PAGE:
Supreme Court Rules in Favor of Arbitration Agreements
When you are first hired at a company, you fill out a lot of paperwork. Between the tax forms and employee benefits enrollment process, it is easy to lose track of what you are signing. Chances are, one of those pieces of paper was an arbitration agreement. While they vary from employer to employer, signing an arbitration agreement can cause complications down the road for employees with disputes.
What’s an Arbitration Agreement?
Generally, an arbitration clause means that you are required to resolve any dispute with the company through arbitration, a form of alternative dispute resolution that doesn’t involve the courts or juries. Rather, it is a third party (i.e., the arbitrator) that “arbitrates,” or decides, everything. Whatever evidence exists is presented to the arbitrator, not a judge and not a jury. And usually, the arbitrator’s decision is not appealable. She is the last word on every claim you have.
What’s the Issue?
While this form of resolution can be helpful in some situations, more often than not arbitration does NOT favor the employee. Many of these agreements also have a class action clause, which prohibit employees from suing the company in large groups. This takes away a powerful right for wronged consumers and employees.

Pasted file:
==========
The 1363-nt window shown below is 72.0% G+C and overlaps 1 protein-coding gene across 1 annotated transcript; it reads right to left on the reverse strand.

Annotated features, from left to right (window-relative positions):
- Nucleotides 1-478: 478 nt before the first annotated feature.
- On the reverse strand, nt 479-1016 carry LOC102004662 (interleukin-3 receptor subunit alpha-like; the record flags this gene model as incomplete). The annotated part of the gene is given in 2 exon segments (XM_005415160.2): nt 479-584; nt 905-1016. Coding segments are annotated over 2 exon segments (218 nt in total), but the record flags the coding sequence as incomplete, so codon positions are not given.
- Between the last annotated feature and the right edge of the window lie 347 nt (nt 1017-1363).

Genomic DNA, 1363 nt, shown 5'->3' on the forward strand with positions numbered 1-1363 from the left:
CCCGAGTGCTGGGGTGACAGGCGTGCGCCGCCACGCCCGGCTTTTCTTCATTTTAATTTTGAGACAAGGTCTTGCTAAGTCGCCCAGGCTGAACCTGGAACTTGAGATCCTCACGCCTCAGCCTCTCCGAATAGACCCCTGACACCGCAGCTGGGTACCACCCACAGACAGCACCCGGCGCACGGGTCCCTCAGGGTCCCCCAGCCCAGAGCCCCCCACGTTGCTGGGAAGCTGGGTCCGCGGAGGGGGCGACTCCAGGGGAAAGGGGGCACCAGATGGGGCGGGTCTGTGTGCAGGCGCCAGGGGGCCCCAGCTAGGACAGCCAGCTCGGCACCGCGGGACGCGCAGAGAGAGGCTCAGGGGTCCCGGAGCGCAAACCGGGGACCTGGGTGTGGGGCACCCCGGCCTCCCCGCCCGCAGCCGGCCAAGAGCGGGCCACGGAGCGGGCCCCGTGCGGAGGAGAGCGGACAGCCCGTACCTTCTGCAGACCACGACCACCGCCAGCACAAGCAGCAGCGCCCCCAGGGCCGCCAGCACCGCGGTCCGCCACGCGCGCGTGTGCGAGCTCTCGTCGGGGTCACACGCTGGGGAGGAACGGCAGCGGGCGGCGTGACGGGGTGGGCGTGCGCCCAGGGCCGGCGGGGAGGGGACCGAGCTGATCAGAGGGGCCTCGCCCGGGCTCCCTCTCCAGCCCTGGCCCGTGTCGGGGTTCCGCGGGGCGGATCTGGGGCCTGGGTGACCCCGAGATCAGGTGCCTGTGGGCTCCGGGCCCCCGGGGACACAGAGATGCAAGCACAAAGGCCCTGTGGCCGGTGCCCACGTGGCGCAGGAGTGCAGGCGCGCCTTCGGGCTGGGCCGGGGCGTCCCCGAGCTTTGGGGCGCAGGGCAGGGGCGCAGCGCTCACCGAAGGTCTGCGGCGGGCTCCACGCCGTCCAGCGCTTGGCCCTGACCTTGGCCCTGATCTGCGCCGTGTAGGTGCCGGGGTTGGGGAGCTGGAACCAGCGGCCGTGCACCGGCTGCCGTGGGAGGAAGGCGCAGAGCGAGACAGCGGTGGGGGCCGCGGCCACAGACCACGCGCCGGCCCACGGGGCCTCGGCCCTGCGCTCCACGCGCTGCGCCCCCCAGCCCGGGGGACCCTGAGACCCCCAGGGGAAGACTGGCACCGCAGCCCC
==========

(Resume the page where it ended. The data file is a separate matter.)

At the core of this case were two opposing government regulations: 1) From the National Labor Relations Act; and 2) From the Federal Arbitration Act (FAA).
The Supreme Court’s Ruling
In the end, the Supreme Court ruled in favor of upholding arbitration agreements, stating that the National Labor Relations Act only applies to cases of unionizing and similar practices, and that the employees’ rights to gather did not trump their signed arbitration agreements.
While this ruling does not create a new policy, it does set a standard for future rulings, as Judges may be more likely to honor arbitration agreements with this Supreme Court decision on the books.
For employees who feel they were coerced into signing an arbitration agreement, consult a lawyer about your options. Call McNicholas & McNicholas, LLP at 866.664.3055 or visit our website for a free consultation.